On the fourth point, the curse off allen women we confess to be widely at variance with the author of this volume. We deprecate from the bottom of our hearts the idea of licensing prostitution. The French method, so far from having our admiration, excites our loathing’. May God avert from England the abiding pestilence of systematic debauchery, by which sin is made easy, and the path to hell more fascinating than ever. Yet our social evil is intolerable in its present shape, and something must be done to repress it. We look to the gospel as the only remedy, and pray that all who know its power may bestir themselves to bring it to bear upon the prevailing infamy.

    The crowning cursp is drunkendless, which indeed is related to all the others, and is often their mother and ahvays their nm’se. Here it is not possible for the subject to be too highly wrought. We have heard it averted of Mr. Greenwood that he colors a subject quite sufficiently, and is no mean proficient in the imaginative; but in this volume we see no evidence to substantiate the charge, perhaps because the fault was impossible. The liquor served out for public consumption at our gin-palaces, beer-houses, and drinking bars, if all be true, wouht defile the foulest kennel; and if the whole stock were poured out into Barking Creek it would be well.

    Ordinary hard drinking does quite mischief enough without the added horror of the fact that men and women swallow seas of disgusting mixtures in which coculus indicus, foxglove, green copperas, hartshorn shavings, henbane, jalap, not galls, nux vomica, opium, vitriol, potash, quassia, yewtops, aml alum, are the choicer ingredients. No wonder the topers grow mad drunk, the marvel is they do not die outright. It ought to need no persuasion to induce men totally to abstain from such abominations as the beers and porters, the withes and spirits, of most of our licensed poisonshops.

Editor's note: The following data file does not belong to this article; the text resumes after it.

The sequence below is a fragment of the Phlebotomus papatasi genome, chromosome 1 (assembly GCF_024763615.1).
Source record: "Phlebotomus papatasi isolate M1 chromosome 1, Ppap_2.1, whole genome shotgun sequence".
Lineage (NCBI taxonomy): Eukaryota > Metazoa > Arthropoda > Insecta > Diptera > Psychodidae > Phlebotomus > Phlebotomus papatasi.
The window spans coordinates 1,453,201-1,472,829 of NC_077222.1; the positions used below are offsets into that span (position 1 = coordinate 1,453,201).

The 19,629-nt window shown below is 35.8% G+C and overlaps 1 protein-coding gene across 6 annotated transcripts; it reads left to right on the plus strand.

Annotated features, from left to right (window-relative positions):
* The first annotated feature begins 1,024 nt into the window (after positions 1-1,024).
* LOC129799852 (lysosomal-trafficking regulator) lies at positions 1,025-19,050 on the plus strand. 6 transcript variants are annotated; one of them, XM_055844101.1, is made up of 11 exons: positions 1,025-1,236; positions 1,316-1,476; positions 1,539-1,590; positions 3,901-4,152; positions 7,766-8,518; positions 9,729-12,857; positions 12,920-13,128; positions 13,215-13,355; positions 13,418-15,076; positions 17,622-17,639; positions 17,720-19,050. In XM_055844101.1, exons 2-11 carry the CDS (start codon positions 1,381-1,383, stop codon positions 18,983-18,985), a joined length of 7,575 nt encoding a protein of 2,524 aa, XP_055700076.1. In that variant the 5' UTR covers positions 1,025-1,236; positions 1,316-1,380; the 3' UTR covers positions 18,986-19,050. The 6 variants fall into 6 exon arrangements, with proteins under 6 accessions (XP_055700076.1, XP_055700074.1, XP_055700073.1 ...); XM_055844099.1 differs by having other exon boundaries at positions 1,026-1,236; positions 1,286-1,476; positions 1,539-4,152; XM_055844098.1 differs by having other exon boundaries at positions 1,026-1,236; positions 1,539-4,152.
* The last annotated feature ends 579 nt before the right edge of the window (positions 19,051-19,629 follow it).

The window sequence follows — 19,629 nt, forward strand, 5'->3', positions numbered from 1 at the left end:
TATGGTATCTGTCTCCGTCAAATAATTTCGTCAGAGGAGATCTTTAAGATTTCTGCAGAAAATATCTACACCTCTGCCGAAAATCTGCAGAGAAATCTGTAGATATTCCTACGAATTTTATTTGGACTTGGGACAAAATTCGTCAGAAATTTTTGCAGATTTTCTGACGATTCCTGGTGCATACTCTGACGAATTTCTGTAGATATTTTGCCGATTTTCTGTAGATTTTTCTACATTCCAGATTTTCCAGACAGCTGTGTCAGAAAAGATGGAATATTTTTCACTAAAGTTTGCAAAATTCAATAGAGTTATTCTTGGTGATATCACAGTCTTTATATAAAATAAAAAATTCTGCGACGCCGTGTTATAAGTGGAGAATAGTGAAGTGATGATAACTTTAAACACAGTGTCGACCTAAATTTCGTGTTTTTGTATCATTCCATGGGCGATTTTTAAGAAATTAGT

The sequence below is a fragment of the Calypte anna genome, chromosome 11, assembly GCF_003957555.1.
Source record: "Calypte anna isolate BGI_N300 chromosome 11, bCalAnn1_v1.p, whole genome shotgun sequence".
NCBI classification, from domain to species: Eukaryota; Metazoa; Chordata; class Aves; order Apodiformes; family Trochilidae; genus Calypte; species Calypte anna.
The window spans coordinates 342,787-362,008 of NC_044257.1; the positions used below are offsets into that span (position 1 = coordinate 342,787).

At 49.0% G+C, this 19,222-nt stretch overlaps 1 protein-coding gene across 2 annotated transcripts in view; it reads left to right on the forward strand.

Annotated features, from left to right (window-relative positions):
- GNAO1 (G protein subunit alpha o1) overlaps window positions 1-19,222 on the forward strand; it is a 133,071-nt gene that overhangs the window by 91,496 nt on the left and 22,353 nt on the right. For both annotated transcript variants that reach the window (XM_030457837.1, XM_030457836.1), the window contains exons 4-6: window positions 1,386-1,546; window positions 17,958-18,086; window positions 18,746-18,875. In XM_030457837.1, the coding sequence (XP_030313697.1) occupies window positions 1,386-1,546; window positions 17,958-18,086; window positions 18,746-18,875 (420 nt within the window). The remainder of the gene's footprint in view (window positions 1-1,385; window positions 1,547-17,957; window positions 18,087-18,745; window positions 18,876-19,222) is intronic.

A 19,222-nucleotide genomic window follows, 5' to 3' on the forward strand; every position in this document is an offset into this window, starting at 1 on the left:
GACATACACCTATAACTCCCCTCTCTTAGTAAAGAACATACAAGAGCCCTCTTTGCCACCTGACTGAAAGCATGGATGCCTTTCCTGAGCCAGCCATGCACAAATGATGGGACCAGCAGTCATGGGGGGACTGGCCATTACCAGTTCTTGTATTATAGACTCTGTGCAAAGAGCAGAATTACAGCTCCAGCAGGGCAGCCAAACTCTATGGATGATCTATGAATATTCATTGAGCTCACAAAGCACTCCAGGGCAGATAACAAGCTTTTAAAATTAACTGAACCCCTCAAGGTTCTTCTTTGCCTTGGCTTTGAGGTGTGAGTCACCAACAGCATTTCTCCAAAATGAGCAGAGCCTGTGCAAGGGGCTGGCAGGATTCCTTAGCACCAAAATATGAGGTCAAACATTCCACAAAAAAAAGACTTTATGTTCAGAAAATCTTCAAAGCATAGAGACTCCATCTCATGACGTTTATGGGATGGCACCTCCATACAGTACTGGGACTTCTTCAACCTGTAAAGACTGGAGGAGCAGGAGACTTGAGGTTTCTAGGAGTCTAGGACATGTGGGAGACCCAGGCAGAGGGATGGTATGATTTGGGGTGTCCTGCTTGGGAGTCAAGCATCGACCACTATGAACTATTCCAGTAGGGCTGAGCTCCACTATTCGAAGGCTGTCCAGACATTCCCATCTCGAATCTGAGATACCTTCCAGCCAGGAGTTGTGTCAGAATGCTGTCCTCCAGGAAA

Our author might, we think, have spared our teetotal friends a good deal of the banter with which he very good-humouredly treats them. Their object is so praiseworthy, and the need of every well-intentioned effort so manifest, that it is a pity to throw cold water on any earnest temperance movement. If teetotalers are rather too prone to treat contemptuously the efforts of those who do not adopt their modes of operation, there is lhe more reason why the true temperance but non-teetotal man should behave with courtesy to his more irritable fellow worker, for whom he is bound to entertain a kindly esteem. This demon of drink must be fought, for it swallows men by thousands, makes their homes wretched, their children paupers, and their souls the prey of the devil. There should be combined and vigorous action among oil temperate men for such a control of licenses that the dens of drunkenness should be made far less numerous, to say the least, and if we went in for still severer restrictions so much the better. We are unmistakably overdone with gin-palaces and beer-houses; they are thrust upon us at every street-corner; they are multiplied beyond all pretense of demand. Not the public good but the publican’s good appears to be the aim of the licensers. Quiet neighbourhoods cannot spring up because the beer-house rises simultaneously; or if such a thing should for a few months be seen under heaven as a sober region, universally respectable, and guiltless of intoxication, the Bacchanalian missionary soon opens his temple and converts the population to the common error of drinking ways. It is true, the demand for drink creates the supply, but it is as surely true that the all-surrounding omnipresence of the stimulant suggests, and propagates the craving. At any rate, no two opinions can exist upon one point, namely, that the accursed habit of intoxication lies at the root of the main part of London’s poverty, misery, and crime. Betting gamblers, in the sixth place, come in for their share of our author’s condemnation. “There can be no doubt tha the vice of gambling is on the increase amongst the English working-classes. Of this no better proof is afforded than in the modern multiplication of those newspapers specially devoted to matters ‘ sportive.’ Twenty years ago there were but three or four sporting nespapers published in London; now there are more than a dozen.”